Orbison has a legendary mean streak – to save on paper secretaries have to type closer to the edge of the sheet, he forces wife Betty (Colette Gray) to account for every dime of her allowance to the point of almost making her beg. Sadism is another character trait. He enjoys watching animals die. The childless millionaire adds his mistress to his will for the sole purpose of upsetting every other potential heir. In front of guests at a prestigious party he forces Betty to acknowledge Maureen’s existence.

The title was changed for British audiences and came from a line in the film.

This apparently wealthy world is riddled with seedy inhabitants, whose only motivation is  greed, all desperate to retain status or inheritance and enjoying Orbison’s largesse, which, despite his miserly nature, he nonetheless flaunts. As well as Betty enduring ritual humiliation to enjoy a gilded lifestyle, his executive assistant Jason (Jason Evers) accepts being treated as a gofer in order to keep his position and the perks that go with it, and Maureen makes no bones about prostituting herself for temporary and future gain. Everyone has to kowtow, even the occupants of a West Indian island dependent on Orbison for investment, not only a kids choir welcoming Orbison on arrival, but a calypso performer singing a song in his praise.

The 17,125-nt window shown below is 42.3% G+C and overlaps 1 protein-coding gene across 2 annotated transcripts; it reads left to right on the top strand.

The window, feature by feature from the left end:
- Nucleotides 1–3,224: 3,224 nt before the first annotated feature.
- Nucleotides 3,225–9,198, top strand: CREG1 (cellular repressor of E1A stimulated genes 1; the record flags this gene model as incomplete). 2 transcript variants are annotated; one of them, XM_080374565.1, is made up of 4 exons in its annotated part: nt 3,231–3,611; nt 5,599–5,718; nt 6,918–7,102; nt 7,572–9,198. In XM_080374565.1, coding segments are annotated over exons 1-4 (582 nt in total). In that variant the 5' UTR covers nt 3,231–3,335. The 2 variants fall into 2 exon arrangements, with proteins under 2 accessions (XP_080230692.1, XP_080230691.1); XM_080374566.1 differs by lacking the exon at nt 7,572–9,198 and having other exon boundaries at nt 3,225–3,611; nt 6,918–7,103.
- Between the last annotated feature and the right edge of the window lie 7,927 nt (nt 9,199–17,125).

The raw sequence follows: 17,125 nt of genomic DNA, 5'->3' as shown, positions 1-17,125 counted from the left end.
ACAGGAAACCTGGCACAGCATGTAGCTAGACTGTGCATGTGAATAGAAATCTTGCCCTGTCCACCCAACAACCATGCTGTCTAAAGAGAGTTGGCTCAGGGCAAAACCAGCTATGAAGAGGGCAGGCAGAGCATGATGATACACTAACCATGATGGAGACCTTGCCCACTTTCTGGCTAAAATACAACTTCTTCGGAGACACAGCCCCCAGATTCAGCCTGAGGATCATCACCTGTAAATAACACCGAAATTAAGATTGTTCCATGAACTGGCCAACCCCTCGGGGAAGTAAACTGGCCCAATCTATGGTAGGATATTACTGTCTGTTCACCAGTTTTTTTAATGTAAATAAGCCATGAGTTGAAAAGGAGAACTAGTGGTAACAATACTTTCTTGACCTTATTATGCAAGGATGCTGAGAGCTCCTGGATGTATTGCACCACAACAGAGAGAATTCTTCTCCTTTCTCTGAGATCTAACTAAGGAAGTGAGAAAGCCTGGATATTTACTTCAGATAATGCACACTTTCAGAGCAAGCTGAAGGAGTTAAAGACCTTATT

As various threats, including narrowly missing a bullet, are made against Maureen, making a classical entrance in a red dress and alternating between helpless victim and femme fatale, with her creepy manservant Quell (Severn Darden) reporting her every move, inevitably Detweiler grows closer to his client, unaware that Orbison is planning to have someone killed.